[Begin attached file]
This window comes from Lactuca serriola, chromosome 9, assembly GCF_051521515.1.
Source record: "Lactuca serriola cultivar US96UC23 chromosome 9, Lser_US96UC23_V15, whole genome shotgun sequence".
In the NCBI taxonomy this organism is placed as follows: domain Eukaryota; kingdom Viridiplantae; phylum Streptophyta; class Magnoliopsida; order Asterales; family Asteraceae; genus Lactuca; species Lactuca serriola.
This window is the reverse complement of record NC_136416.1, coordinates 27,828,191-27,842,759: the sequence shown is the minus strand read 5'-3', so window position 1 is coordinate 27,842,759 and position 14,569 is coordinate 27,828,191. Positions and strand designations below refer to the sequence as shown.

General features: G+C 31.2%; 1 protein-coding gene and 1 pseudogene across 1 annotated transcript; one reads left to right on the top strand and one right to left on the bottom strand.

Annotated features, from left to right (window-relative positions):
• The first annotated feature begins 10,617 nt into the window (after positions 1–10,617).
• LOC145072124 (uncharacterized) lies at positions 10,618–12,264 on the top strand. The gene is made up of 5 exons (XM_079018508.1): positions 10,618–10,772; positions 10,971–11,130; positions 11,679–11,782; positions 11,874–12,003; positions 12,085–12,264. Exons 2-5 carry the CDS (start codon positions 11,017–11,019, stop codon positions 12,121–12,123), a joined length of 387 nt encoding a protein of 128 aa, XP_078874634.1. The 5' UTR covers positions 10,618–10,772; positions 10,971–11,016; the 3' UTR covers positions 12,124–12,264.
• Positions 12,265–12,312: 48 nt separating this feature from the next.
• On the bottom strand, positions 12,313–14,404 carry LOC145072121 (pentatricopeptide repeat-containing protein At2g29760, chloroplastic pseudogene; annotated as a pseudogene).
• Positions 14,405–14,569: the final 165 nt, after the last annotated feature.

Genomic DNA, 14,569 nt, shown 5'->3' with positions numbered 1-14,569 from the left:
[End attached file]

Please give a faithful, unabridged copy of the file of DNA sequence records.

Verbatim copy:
This window comes from Lactuca serriola, chromosome 9, assembly GCF_051521515.1.
Source record: "Lactuca serriola cultivar US96UC23 chromosome 9, Lser_US96UC23_V15, whole genome shotgun sequence".
In the NCBI taxonomy this organism is placed as follows: domain Eukaryota; kingdom Viridiplantae; phylum Streptophyta; class Magnoliopsida; order Asterales; family Asteraceae; genus Lactuca; species Lactuca serriola.
This window is the reverse complement of record NC_136416.1, coordinates 27,828,191-27,842,759: the sequence shown is the minus strand read 5'-3', so window position 1 is coordinate 27,842,759 and position 14,569 is coordinate 27,828,191. Positions and strand designations below refer to the sequence as shown.

General features: G+C 31.2%; 1 protein-coding gene and 1 pseudogene across 1 annotated transcript; one reads left to right on the top strand and one right to left on the bottom strand.

Annotated features, from left to right (window-relative positions):
• The first annotated feature begins 10,617 nt into the window (after positions 1–10,617).
• LOC145072124 (uncharacterized) lies at positions 10,618–12,264 on the top strand. The gene is made up of 5 exons (XM_079018508.1): positions 10,618–10,772; positions 10,971–11,130; positions 11,679–11,782; positions 11,874–12,003; positions 12,085–12,264. Exons 2-5 carry the CDS (start codon positions 11,017–11,019, stop codon positions 12,121–12,123), a joined length of 387 nt encoding a protein of 128 aa, XP_078874634.1. The 5' UTR covers positions 10,618–10,772; positions 10,971–11,016; the 3' UTR covers positions 12,124–12,264.
• Positions 12,265–12,312: 48 nt separating this feature from the next.
• On the bottom strand, positions 12,313–14,404 carry LOC145072121 (pentatricopeptide repeat-containing protein At2g29760, chloroplastic pseudogene; annotated as a pseudogene).
• Positions 14,405–14,569: the final 165 nt, after the last annotated feature.

Genomic DNA, 14,569 nt, shown 5'->3' with positions numbered 1-14,569 from the left: